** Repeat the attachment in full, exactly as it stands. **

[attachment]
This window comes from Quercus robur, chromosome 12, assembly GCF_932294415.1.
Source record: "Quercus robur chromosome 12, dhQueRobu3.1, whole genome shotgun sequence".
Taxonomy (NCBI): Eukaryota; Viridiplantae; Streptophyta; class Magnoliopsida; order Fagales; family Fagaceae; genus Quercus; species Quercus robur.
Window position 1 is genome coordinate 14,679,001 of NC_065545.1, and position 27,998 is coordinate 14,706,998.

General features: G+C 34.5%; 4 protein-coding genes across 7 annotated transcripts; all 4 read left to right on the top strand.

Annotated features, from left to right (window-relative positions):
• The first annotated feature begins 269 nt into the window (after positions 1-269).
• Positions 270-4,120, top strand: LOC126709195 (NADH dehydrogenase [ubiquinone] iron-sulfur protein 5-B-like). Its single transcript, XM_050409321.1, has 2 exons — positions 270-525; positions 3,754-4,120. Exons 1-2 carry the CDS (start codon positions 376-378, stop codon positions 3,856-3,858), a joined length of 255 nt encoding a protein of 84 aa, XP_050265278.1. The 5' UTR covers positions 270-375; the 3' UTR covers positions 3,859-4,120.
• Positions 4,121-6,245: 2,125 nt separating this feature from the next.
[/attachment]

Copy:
This window comes from Quercus robur, chromosome 12, assembly GCF_932294415.1.
Source record: "Quercus robur chromosome 12, dhQueRobu3.1, whole genome shotgun sequence".
Taxonomy (NCBI): Eukaryota; Viridiplantae; Streptophyta; class Magnoliopsida; order Fagales; family Fagaceae; genus Quercus; species Quercus robur.
Window position 1 is genome coordinate 14,679,001 of NC_065545.1, and position 27,998 is coordinate 14,706,998.

General features: G+C 34.5%; 4 protein-coding genes across 7 annotated transcripts; all 4 read left to right on the top strand.

Annotated features, from left to right (window-relative positions):
• The first annotated feature begins 269 nt into the window (after positions 1-269).
• Positions 270-4,120, top strand: LOC126709195 (NADH dehydrogenase [ubiquinone] iron-sulfur protein 5-B-like). Its single transcript, XM_050409321.1, has 2 exons — positions 270-525; positions 3,754-4,120. Exons 1-2 carry the CDS (start codon positions 376-378, stop codon positions 3,856-3,858), a joined length of 255 nt encoding a protein of 84 aa, XP_050265278.1. The 5' UTR covers positions 270-375; the 3' UTR covers positions 3,859-4,120.
• Positions 4,121-6,245: 2,125 nt separating this feature from the next.